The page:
view counter

Middle EastLost generation: Wars prevent 13m children in Middle East, north Africa from going to school

Published 3 September 2015

The UN children’s fund, in a report issued earlier today (Thursday) said that conflicts across the Middle East and North Africa have been preventing more than thirteen million children from attending school, undermining their hopes for a better future. “We’re on the verge of losing an entire generation of children in the Middle East and North Africa,” UNICEF regional director said.

The UN children’s fund, in a report issued earlier today (Thursday) said that conflicts across the Middle East and North Africa have been preventing more than thirteen million children from attending school, undermining their hopes for a better future.

The UNICEF report, Education Under Fire, examined the impact of violence and war on schoolchildren in nine countries and territories, including Syria, Iraq, Yemen, and Libya, where an entire generation is growing up outside the education system.

“It’s no coincidence in that what we see in terms of our TV pictures, the tragic pictures of people crossing on boats to Greece and Italy, very much comes back to the Syrian conflict and [to] the Iraqi conflict to a lesser extent,” UNICEF’s regional director, Peter Salama, said.

Refugees who try to get into EU countries often say that educating their children is one of the main reasons for why they have left their home countries on a perilous journey to Europe.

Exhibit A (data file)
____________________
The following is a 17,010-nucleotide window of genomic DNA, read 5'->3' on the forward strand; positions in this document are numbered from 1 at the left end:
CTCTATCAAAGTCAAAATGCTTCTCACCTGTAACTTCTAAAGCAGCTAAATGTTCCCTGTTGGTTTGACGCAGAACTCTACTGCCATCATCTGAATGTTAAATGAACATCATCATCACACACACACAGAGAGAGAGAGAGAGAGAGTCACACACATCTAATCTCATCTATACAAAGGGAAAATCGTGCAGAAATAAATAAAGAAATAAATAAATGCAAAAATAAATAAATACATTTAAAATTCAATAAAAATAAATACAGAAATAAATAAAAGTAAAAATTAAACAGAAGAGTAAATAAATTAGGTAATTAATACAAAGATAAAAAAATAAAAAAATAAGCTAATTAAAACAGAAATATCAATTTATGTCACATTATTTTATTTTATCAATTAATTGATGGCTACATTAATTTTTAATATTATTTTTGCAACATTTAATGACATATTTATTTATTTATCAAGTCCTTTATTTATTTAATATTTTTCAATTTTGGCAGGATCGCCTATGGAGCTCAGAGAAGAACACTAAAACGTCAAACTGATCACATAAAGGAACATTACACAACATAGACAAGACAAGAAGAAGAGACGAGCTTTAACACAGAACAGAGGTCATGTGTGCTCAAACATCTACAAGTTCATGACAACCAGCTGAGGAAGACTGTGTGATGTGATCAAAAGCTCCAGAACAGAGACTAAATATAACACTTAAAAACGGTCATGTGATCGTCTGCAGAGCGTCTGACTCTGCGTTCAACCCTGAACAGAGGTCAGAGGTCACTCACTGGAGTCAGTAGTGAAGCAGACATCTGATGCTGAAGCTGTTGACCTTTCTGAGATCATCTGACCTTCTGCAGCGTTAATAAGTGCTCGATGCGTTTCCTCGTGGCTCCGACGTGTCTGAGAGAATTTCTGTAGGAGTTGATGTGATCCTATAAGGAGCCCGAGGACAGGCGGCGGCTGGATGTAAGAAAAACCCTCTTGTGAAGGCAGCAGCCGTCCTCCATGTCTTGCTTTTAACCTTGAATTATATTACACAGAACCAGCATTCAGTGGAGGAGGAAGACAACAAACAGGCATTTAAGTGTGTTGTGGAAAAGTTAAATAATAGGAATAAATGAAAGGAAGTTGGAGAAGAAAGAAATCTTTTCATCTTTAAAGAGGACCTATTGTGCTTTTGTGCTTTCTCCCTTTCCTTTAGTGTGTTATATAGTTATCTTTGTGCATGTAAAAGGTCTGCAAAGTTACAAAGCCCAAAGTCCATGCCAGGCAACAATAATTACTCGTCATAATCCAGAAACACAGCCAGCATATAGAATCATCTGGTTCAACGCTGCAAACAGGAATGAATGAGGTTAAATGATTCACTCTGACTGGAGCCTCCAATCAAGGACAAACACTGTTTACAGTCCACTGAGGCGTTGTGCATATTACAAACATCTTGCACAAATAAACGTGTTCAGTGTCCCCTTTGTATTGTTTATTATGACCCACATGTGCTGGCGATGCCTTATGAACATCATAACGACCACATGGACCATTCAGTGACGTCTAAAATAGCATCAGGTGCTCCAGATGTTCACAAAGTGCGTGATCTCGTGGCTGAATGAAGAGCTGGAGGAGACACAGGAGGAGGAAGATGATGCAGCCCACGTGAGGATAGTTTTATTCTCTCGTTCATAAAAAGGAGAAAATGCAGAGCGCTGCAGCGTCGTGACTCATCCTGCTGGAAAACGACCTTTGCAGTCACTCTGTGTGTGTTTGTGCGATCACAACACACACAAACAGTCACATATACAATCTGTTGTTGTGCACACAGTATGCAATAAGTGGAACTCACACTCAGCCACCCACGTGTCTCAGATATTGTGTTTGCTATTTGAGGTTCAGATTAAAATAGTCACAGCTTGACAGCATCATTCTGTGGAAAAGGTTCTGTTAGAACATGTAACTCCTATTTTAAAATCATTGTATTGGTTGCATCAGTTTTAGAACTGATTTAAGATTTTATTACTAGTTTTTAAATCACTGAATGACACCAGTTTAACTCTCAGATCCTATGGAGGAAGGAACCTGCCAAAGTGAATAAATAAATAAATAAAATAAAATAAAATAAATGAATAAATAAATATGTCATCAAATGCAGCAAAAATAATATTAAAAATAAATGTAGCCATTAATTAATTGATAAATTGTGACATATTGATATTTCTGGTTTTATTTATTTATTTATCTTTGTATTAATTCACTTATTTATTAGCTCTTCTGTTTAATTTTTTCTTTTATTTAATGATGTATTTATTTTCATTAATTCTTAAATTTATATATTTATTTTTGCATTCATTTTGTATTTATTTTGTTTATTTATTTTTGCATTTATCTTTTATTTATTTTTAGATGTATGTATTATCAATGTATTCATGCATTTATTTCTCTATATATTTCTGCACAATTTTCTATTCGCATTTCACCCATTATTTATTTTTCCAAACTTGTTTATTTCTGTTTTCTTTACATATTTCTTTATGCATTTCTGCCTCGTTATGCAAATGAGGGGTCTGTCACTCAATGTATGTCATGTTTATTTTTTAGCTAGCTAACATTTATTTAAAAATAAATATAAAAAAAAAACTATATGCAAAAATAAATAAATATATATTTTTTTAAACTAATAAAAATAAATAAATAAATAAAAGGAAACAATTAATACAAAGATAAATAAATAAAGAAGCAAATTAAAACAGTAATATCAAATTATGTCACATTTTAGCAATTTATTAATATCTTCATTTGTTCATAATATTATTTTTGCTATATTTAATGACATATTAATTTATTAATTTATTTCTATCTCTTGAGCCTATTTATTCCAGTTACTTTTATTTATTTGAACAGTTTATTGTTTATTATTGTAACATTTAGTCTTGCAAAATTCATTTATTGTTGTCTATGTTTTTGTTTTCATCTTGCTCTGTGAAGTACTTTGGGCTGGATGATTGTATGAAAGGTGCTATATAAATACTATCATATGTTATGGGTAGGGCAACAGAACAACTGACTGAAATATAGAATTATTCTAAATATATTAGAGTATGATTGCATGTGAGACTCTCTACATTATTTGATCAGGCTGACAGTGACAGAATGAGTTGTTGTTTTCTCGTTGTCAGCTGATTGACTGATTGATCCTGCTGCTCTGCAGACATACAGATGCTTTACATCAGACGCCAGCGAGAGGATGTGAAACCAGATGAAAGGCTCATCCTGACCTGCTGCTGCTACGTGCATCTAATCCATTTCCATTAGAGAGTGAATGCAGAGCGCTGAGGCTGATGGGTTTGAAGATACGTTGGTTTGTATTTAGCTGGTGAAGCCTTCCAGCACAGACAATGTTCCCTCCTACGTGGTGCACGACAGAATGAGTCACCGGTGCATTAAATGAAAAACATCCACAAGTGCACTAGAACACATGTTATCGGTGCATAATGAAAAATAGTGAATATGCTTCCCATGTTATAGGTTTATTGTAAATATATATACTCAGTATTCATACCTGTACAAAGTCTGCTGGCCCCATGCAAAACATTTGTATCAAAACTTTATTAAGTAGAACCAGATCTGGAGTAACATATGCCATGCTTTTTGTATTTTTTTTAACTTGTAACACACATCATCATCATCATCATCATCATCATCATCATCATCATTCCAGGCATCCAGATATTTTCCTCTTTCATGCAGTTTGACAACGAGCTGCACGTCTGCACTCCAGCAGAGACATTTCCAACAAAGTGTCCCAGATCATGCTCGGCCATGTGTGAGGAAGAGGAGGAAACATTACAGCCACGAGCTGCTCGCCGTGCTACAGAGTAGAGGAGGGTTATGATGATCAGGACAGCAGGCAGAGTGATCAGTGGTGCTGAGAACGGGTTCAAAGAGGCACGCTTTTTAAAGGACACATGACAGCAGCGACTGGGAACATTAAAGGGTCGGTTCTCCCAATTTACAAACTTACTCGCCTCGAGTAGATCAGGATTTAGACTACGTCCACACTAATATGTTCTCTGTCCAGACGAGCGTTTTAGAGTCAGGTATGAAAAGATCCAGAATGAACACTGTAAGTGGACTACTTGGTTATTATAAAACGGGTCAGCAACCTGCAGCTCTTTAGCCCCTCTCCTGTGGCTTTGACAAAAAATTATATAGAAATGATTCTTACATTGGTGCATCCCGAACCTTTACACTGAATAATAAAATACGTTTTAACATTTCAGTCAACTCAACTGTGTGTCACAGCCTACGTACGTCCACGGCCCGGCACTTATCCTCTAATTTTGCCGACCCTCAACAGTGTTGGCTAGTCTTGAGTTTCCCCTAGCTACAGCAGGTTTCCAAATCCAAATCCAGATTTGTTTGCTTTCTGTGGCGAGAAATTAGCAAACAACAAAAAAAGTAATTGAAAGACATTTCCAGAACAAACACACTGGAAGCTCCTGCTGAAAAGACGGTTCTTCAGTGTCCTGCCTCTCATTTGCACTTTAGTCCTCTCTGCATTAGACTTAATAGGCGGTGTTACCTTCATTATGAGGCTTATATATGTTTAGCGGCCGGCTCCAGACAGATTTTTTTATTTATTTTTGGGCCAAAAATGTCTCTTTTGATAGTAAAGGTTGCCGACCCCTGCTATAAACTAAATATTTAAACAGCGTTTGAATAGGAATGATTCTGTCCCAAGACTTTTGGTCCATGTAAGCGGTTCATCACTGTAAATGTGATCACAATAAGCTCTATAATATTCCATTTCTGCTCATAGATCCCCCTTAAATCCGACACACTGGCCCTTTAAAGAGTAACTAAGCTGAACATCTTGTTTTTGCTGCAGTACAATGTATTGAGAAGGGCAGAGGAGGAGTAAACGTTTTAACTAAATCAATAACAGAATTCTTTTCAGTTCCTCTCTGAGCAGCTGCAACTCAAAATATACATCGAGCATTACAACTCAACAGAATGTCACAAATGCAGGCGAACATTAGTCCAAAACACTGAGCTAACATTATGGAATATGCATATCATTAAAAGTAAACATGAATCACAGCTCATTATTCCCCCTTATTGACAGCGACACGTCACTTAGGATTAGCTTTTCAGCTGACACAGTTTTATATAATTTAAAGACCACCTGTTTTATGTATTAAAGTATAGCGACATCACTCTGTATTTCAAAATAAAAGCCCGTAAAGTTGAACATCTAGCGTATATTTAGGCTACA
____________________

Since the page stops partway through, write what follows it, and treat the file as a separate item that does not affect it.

The Guardian reports that the UNICEF study also looked at Lebanon, Jordan, and Turkey — all neighbors of Syria, and where about four millions Syrian refugees have fund temporary shelter — as well as Sudan and Palestine.

The report found that attacks on schools are one of the main reasons why many children cannot go to classes. Schools which have not been destroyed are often used to shelter displaced families or as outposts for combatants.

In Syria, Iraq, Yemen, and Libya, nearly 9,000 schools are no longer used for education.

In addition, thousands of teachers had stopped coming to school out of fear, so families no longer send their children to school.

Salama noted that the school systems in Turkey, Jordan, and Lebanon cannot absorb the refugee children because the numbers are just too large.

“Everyone is basically straining at the seams in terms of dealing with this massive crisis, which is not surprising given that it is the biggest population movement since [the second world war],” he said.

Many of the millions of children who no longer go to school end up working illegally, often being breadwinners for their family. They are also susceptible to being recruited into armed groups.

UNICEF’s research showed children were increasingly becoming combatants at a younger age.

“We’re on the verge of losing an entire generation of children in the Middle East and North Africa,” Salama said. “We must step up, otherwise it will be irreversible and long-term damage we’ve collectively inflicted upon the children of this region.”